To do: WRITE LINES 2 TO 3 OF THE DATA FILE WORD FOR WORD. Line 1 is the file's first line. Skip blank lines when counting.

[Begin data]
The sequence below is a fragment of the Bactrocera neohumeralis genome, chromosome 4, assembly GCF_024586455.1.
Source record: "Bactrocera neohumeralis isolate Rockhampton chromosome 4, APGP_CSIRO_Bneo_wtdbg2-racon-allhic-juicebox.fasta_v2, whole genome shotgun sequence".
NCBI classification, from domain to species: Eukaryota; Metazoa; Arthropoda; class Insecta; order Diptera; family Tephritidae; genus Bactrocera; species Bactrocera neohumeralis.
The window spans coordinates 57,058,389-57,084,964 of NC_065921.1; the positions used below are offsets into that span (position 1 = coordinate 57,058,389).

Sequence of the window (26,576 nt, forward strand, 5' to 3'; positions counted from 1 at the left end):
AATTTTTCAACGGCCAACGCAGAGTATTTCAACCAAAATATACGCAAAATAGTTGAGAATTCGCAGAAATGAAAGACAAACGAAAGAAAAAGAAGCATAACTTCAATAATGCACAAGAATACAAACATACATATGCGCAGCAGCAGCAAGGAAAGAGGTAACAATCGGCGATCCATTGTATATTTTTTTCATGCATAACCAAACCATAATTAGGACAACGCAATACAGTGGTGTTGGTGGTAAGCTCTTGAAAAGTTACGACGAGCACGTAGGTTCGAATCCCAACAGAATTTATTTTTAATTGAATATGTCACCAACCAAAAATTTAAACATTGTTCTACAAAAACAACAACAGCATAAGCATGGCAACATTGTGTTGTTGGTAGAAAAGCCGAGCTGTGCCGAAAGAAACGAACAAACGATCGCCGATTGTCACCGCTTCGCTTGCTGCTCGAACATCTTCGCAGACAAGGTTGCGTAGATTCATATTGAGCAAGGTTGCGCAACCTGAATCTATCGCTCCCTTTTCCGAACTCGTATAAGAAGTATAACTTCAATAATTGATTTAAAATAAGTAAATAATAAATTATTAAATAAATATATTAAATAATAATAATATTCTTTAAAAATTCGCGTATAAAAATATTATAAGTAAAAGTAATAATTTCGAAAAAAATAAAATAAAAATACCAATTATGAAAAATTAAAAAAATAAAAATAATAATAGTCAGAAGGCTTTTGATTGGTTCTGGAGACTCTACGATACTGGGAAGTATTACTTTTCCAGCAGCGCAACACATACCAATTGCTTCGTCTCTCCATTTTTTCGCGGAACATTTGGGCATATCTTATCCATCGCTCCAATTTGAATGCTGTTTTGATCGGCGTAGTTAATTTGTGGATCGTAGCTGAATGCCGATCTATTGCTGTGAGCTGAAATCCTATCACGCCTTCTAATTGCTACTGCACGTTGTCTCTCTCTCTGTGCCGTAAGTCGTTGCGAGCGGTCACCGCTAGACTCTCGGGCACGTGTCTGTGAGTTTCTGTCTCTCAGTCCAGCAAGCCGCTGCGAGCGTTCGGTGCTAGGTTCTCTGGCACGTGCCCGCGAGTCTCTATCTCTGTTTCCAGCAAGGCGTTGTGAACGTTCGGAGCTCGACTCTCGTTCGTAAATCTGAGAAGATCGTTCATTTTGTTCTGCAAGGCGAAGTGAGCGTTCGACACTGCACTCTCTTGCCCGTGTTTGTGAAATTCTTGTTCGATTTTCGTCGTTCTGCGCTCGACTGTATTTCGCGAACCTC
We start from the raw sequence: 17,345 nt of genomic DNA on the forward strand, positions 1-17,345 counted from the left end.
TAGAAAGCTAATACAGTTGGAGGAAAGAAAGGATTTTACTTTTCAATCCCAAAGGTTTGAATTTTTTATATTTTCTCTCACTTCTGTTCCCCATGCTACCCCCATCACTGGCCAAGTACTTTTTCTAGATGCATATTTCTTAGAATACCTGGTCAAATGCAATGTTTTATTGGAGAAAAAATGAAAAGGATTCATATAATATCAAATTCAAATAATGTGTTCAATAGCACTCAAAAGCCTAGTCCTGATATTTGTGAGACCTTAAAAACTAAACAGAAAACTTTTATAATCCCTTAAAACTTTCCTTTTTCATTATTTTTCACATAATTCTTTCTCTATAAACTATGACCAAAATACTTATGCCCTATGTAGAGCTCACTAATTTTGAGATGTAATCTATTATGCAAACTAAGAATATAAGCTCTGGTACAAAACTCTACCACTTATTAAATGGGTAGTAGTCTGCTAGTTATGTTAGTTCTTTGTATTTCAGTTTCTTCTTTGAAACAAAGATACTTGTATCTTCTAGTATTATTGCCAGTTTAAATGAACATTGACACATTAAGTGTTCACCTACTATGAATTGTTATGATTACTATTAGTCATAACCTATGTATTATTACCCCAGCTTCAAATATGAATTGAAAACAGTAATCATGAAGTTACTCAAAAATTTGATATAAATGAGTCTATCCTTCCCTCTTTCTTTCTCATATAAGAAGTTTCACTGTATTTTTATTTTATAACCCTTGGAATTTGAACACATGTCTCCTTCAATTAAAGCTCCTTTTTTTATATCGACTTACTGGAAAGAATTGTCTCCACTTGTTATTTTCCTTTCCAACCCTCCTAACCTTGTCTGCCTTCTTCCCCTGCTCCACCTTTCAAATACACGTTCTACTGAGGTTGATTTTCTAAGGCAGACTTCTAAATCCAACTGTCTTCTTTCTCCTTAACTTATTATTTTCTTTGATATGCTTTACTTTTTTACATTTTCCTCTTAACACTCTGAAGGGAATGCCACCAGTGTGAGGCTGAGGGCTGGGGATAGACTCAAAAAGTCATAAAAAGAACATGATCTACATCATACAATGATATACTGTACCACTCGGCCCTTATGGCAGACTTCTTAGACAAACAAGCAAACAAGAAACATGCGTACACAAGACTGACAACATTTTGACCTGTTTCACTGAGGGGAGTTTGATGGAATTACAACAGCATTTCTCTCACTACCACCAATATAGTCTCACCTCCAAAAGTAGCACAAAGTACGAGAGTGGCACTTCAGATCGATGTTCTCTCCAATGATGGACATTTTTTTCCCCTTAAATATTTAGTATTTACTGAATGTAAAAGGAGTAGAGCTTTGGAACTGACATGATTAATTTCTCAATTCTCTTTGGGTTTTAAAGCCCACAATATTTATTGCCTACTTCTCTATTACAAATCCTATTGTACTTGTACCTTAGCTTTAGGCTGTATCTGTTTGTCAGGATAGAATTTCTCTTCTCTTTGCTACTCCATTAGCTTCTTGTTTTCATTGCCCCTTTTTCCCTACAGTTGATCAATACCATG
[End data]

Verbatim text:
Source record: "Bactrocera neohumeralis isolate Rockhampton chromosome 4, APGP_CSIRO_Bneo_wtdbg2-racon-allhic-juicebox.fasta_v2, whole genome shotgun sequence".
NCBI classification, from domain to species: Eukaryota; Metazoa; Arthropoda; class Insecta; order Diptera; family Tephritidae; genus Bactrocera; species Bactrocera neohumeralis.